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GTP: Hotchkis At The Historics

August 24, 2009 by Mark Hotchkis 

Evolving from the all-conquering 956, the Porsche 962 made its debut at the 1984 Daytona 24 Hours and immediately showed incredible potential. Hotchkis Racing purchased the Porsche-commissioned Fabcar tub #962F01 from Holbert Racing in the summer of 1986, and has owned it ever since. As a kid, I remember staring through the same chain-link fence (which separated pit lane from the paddock area at almost every race track), watching my father John, co-driver Jim Adams and various other drivers — Chris Chord, Rob Dyson, Bob Kirby and my older brother John — all pilot the flame-belching purple Wynn’s car.

From the tight confines of the streets of Miami to the high banks at Daytona, the Hotchkis Racing 962 served as a dependable warhorse and never disappointed.

Today, the car lives in a deep, dark storage in Southern California, rarely seeing the light of day except for those one-time special events like the Rennsport Reunion and of course, the Rolex Monterey Historics. When we received our acceptance for the 962 at this year’s event, it was time to awaken the beast, dust her off and shake her down at a local track. All systems were go and considering the brief on-track time during the Historic weekend, we decided new tires would be a unnecessary, so we utilized our Goodyear rubber from the Rennsport Reunion in 2007.

Mark Hotchkis (L) poses with Gunnar Jeanette before their 10-lap race at the 2009 Historics. (© GrandTouringPrototype.com)

Mark Hotchkis (L) poses with Gunnar Jeanette before their 10-lap race at the 2009 Historics. (© GrandTouringPrototype.com)


Once we arrived at Mazda Raceway Laguna Seca and settled-in, it was time to head out for our first of two practice sessions. Our Porsche 962 is a 3.2ltr air-cooled single Garret turbo car, as opposed to a twin turbo water-cooled car. The engine is maintained by Porsche Motorsport North America and features the twin plug ignition of the later IMSA air-cooled 962’s, as opposed to the early single-plug, side intercooler engine. There is no mistaking an air cooled 962 engine as it warms up in the paddock. It tends to spit, shake and rumble at idle but is very crisp at the same time. For all of roughness while warming up, it clears up once it’s revved and the whine of the powerful horizontal fan takes over — almost like a supercharger sound.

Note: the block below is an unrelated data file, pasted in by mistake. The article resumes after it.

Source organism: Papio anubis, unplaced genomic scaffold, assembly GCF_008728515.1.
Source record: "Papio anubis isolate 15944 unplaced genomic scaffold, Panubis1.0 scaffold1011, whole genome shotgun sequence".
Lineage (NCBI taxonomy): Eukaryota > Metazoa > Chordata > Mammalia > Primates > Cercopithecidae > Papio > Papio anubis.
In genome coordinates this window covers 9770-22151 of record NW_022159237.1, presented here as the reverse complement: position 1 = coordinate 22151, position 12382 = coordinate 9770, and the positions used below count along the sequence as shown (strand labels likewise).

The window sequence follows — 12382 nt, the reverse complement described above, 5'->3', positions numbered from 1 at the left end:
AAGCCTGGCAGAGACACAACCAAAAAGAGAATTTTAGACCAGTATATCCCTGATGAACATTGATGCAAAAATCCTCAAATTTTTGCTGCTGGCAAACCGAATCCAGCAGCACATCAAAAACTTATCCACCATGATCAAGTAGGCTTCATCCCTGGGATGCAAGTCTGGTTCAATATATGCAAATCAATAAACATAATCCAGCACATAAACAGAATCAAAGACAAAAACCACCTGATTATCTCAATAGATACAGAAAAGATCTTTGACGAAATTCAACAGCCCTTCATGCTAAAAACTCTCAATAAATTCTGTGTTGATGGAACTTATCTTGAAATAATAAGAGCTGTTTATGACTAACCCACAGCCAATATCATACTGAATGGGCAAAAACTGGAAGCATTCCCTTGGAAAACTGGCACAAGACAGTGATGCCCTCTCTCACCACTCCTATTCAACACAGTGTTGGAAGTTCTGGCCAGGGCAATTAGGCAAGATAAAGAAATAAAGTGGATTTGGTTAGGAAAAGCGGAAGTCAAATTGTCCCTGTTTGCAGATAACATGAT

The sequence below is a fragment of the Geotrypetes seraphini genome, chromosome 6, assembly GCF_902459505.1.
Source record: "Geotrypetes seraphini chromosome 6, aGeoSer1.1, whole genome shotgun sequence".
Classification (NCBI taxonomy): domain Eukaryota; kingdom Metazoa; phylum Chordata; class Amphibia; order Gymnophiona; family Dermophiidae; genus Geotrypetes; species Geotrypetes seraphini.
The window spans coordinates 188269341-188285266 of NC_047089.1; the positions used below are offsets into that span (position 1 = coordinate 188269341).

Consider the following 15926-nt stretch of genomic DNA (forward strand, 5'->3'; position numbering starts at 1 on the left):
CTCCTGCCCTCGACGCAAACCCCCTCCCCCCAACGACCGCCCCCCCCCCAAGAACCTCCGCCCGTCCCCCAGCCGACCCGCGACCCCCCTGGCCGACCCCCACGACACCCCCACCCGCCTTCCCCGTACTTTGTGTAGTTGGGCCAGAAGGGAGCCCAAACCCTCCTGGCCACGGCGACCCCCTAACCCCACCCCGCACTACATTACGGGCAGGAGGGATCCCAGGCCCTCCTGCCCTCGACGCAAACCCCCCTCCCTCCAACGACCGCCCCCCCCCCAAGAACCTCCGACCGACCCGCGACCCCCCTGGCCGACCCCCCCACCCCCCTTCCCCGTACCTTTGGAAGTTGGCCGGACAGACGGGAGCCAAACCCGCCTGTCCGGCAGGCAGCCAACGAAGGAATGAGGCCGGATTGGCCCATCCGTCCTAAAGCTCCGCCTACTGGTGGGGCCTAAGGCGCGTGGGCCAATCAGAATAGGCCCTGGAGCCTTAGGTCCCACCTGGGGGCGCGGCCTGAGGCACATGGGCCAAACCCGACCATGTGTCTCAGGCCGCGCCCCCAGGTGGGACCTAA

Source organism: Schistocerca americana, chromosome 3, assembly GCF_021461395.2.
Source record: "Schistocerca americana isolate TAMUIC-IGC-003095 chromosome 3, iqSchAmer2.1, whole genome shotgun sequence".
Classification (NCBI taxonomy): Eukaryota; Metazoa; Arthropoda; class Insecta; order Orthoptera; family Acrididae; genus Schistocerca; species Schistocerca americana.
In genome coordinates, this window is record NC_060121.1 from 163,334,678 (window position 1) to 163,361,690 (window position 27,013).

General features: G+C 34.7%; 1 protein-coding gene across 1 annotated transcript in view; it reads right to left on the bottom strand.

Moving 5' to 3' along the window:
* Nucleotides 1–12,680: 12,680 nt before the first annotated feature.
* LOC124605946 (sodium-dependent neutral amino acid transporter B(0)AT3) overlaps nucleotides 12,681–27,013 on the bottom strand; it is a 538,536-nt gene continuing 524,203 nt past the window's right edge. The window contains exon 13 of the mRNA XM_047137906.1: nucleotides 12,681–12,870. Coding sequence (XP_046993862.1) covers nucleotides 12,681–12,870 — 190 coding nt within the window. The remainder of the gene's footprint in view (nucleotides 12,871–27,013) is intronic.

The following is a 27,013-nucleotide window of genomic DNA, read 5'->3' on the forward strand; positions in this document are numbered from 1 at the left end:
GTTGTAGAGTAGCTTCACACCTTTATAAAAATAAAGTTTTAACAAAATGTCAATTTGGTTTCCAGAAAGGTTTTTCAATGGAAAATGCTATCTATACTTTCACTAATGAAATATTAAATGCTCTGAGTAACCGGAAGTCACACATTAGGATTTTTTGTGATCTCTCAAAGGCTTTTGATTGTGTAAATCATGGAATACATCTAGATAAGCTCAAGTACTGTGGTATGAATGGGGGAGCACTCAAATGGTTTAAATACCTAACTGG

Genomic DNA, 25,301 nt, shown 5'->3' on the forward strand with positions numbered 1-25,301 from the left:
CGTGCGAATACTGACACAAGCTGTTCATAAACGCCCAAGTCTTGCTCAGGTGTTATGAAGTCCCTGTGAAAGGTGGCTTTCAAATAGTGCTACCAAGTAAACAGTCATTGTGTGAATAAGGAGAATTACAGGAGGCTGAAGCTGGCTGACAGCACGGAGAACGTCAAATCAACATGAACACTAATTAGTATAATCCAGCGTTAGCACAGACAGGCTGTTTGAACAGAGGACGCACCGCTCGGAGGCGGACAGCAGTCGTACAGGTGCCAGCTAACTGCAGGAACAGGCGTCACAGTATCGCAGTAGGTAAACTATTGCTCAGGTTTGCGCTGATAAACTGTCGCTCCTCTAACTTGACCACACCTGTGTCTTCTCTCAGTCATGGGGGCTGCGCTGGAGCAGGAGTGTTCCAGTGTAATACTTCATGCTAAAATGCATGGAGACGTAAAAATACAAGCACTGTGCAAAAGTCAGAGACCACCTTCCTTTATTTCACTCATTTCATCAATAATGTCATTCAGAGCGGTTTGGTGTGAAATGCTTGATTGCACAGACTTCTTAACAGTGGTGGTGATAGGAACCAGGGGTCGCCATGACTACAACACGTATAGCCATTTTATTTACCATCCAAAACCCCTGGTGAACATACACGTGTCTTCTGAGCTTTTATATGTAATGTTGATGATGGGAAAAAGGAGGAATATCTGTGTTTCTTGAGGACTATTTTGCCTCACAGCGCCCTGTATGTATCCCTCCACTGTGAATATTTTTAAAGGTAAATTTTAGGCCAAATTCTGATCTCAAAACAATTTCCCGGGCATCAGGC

Call me demented, but I could listen to the engine struggle at idle all day long – it’s too cool!

What is it like to drive a Porsche 962 at speed during the Historics? Although my time behind the wheel of this car is quite limited, it is without a doubt one of the most comfortable and confidence-inspiring race cars ever manufactured. As I slip down into the cockpit, I immediately recognize the well-planned ergonomics, all controls at my finger tips and a seat that anyone could easily fall asleep in.

Operating the 962 is quite simple: strap in, adjust the mirrors, take a deep breath then turn the key to start the engine. That’s right, the 962 utilizes a keyed ignition right out of a 911! Once the engine has lit, cockpit noise is dominated by the whirl of the horizontal fan. Select first gear — over to the left — pull back, and we’re off. The 962 uses a five speed synchro transmission with second through fifth gears set on a standard H-pattern. Accelerating up to speed, the engine’s fan gets drowned-out by the building turbo pressure and raw grunt of the Porsche flat-six.

Boost builds progressively and not at all like an on/off switch which one may think would be the case if they simply looked at the size of the turbo. Under hard acceleration, at 70 inches of mercury, it sounds as though an early-style jet engine is chasing from behind, but as the throttle is cracked for the next braking point, the twin wastegates make an instant loud chirp through the exhaust primary.